Where Are Mom's Flowers Really Coming From?


Mother’s Day is the biggest day of the year for flowers—even beating out Valentine’s Day.

According to a new report by the National Retail Federation, consumer spending is expected to reach $21.4 billion--with $2.4 billion of that going towards flowers.

While its big business, Juan Pablo Montufar, who grew up on a rose farm says there’s a lot of labor issues surrounding the industry.

“There have been instances of farms where unfair labor conditions are practiced: long hours without overtime pay, improper safety and security equipment, juveniles working the fields, and unfair wages,” Montufar, co-founder of Bouqs tells FOXBusiness.com.

The majority of flowers sold in the United States (estimates as high as 90%) come to the U.S from South America, where Colombia and Ecuador provide the largest amount of cut flowers.


Montufar grew up in South America, where he lives today and runs his flower startup called Bouqs, a tech platform connecting farmers directly with customers, cutting out the middlemen and extra costs.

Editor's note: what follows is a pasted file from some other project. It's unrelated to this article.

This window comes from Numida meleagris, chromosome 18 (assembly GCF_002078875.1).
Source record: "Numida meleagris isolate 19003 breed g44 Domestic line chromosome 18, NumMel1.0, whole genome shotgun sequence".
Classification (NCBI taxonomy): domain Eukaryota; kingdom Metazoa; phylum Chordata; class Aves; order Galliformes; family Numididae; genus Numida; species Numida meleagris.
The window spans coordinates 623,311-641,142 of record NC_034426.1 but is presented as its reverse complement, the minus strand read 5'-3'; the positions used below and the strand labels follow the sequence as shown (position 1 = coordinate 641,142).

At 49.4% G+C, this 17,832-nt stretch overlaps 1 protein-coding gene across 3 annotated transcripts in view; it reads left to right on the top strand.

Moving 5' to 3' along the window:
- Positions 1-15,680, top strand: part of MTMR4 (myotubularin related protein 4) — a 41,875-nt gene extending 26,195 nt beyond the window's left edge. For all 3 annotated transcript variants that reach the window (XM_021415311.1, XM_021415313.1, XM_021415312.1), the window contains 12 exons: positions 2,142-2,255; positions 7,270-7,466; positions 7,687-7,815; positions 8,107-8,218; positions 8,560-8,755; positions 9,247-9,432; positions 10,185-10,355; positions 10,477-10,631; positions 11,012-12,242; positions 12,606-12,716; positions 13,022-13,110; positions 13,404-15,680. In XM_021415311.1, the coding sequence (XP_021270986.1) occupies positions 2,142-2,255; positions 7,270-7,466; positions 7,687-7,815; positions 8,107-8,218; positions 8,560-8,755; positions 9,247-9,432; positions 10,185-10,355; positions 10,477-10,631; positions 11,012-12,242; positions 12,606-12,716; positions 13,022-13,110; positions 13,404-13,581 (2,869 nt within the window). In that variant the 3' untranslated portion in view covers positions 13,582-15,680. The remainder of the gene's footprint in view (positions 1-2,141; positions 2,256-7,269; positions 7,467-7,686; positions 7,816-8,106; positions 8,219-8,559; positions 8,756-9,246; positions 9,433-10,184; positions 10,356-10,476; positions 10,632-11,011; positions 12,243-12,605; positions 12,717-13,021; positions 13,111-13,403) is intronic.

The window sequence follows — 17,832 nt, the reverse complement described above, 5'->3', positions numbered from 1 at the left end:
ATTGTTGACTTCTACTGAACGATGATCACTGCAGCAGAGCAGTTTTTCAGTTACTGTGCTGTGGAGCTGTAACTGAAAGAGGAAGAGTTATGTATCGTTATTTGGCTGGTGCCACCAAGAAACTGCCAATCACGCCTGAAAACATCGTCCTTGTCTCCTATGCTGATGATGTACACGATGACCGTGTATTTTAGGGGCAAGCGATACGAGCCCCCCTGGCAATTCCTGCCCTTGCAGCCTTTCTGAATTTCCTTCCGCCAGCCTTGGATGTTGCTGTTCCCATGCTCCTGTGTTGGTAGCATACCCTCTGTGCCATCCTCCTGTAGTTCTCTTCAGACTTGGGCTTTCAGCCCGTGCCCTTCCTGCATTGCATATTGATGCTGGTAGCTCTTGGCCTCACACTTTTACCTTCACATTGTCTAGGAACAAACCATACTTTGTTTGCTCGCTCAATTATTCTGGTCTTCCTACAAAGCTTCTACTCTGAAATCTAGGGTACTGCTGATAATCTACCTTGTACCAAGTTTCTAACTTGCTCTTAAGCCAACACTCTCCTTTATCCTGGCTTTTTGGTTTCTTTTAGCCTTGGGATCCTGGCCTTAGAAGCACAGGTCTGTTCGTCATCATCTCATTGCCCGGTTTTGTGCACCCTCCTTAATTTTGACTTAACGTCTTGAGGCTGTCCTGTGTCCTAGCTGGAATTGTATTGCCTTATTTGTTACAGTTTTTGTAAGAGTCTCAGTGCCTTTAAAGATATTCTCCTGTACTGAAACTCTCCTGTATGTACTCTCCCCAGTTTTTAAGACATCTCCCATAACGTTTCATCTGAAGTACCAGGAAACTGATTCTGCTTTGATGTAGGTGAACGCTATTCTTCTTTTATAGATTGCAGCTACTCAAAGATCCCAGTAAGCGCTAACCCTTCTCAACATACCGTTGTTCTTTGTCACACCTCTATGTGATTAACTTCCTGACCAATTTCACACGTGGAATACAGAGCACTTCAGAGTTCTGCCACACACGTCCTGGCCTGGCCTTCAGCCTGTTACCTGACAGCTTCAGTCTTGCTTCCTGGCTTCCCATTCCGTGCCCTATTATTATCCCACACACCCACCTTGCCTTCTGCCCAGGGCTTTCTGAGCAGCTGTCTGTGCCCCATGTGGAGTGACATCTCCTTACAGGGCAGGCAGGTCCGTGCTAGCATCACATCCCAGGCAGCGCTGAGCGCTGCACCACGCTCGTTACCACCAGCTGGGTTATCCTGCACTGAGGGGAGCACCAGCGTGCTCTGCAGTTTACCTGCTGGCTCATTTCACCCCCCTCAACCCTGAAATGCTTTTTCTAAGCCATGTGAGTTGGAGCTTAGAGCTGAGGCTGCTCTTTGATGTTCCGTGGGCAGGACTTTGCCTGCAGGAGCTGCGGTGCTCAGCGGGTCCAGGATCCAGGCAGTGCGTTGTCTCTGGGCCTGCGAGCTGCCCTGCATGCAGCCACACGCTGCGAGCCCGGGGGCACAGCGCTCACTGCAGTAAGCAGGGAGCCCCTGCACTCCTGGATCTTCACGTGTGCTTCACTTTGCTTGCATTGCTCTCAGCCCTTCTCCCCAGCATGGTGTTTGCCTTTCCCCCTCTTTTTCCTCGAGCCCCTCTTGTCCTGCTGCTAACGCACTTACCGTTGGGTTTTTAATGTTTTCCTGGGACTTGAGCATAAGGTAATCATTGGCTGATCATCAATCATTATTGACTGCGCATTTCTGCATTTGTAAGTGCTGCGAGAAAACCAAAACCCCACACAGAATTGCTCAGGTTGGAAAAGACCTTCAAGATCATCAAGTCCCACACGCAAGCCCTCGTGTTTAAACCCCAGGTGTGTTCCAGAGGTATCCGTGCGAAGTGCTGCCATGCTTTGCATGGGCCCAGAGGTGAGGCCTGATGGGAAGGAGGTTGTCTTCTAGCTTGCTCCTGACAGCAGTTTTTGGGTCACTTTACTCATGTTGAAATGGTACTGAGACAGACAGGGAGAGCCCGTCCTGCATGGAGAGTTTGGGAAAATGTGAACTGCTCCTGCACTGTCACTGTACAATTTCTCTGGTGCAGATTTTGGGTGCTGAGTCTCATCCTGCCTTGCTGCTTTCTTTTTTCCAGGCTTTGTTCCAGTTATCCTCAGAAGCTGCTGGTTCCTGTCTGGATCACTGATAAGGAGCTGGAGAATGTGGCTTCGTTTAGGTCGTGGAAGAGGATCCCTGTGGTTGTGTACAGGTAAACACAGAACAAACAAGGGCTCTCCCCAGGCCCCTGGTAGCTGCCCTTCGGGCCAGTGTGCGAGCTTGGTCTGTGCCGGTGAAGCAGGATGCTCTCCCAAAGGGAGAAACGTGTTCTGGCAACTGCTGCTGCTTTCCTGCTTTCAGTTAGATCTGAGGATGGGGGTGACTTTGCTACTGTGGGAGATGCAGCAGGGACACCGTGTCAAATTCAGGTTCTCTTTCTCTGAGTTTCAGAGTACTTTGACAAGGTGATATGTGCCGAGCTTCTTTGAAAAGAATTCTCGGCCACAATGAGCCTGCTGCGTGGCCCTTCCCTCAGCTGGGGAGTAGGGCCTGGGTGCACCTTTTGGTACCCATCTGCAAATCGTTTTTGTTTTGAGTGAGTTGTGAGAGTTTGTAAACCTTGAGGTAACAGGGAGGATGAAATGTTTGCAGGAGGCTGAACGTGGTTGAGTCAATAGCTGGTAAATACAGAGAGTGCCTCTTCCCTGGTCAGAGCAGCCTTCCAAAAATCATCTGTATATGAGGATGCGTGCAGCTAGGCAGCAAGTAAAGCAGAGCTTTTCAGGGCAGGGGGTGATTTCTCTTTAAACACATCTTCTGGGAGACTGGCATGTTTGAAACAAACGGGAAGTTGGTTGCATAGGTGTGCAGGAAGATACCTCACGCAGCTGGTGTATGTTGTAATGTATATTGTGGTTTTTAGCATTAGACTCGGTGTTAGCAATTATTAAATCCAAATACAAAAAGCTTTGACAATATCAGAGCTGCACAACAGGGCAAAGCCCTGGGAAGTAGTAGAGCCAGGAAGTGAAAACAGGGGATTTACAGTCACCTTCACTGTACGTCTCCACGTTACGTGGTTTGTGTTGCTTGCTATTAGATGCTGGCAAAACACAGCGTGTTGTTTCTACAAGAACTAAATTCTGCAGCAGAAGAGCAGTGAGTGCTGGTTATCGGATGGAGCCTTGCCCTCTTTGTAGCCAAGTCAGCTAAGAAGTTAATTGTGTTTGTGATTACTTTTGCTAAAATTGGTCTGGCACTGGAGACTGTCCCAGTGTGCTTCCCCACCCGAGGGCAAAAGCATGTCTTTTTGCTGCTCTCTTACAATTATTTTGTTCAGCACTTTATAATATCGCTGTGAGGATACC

“If you don’t know where your flowers come from, those farms that are the ‘exception’ could provide your flowers while operating in a way that damages the earth through rainforest deforestation, use of red label chemicals, or treating their labor in ways that are not humane,” he says.

The other problem is freshness. The industry average is that consumers get their flowers up to 20 days after their cut—which means flowers will only last a few days.

1-800-Flowers CEO Jim McCann recently told FOX Business Network’s Maria Bartiromo that they’ve been pushing for more domestic production of flowers in the U.S. for nearly a decade and are having “real good success.”

But McCann says there’s been a shift with many U.S flower growers who are now tempted by the huge revenue returns from growing cannabis instead.

“There are a few states now, I haven’t seen it impact us yet, but we are concerned because some growers with enormous greenhouse facilities in California or Colorado or perhaps in Oregon are saying, ‘Is this the best crop I can grow, these flowers for all these florists around the country? Maybe I can switch to cannabis and get 10 times on the revenue line.’ That’s a big concern of ours,” McCann told Bartiromo.

According to the U.S. floral industry, the retail sales of flowers continue to grow each year. In 2002, the overall flower industry generated $24.3 billion and in 2015, that number reached $31.3 billion.